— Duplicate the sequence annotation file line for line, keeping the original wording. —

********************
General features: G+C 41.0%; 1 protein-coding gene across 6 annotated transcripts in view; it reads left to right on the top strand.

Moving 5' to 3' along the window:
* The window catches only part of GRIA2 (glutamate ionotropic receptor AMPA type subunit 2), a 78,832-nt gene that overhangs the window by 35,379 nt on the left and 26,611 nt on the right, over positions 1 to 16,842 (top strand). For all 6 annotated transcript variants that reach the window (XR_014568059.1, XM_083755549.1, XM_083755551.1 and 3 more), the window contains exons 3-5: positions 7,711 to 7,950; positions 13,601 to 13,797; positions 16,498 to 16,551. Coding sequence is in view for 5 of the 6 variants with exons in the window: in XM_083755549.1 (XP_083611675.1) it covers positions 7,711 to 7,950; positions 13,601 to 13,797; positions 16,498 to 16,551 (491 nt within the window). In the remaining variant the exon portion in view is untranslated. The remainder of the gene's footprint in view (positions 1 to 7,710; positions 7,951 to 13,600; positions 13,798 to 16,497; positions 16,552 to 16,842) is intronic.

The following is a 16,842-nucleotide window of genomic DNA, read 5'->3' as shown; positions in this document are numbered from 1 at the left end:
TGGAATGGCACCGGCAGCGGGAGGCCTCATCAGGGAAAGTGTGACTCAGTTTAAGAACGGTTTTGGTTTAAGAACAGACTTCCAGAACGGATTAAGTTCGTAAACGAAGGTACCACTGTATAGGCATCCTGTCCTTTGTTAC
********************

General features: G+C 41.0%; 1 protein-coding gene across 6 annotated transcripts in view; it reads left to right on the top strand.

Moving 5' to 3' along the window:
* The window catches only part of GRIA2 (glutamate ionotropic receptor AMPA type subunit 2), a 78,832-nt gene that overhangs the window by 35,379 nt on the left and 26,611 nt on the right, over positions 1 to 16,842 (top strand). For all 6 annotated transcript variants that reach the window (XR_014568059.1, XM_083755549.1, XM_083755551.1 and 3 more), the window contains exons 3-5: positions 7,711 to 7,950; positions 13,601 to 13,797; positions 16,498 to 16,551. Coding sequence is in view for 5 of the 6 variants with exons in the window: in XM_083755549.1 (XP_083611675.1) it covers positions 7,711 to 7,950; positions 13,601 to 13,797; positions 16,498 to 16,551 (491 nt within the window). In the remaining variant the exon portion in view is untranslated. The remainder of the gene's footprint in view (positions 1 to 7,710; positions 7,951 to 13,600; positions 13,798 to 16,497; positions 16,552 to 16,842) is intronic.

The following is a 16,842-nucleotide window of genomic DNA, read 5'->3' as shown; positions in this document are numbered from 1 at the left end:
TGGAATGGCACCGGCAGCGGGAGGCCTCATCAGGGAAAGTGTGACTCAGTTTAAGAACGGTTTTGGTTTAAGAACAGACTTCCAGAACGGATTAAGTTCGTAAACGAAGGTACCACTGTATAGGCATCCTGTCCTTTGTTAC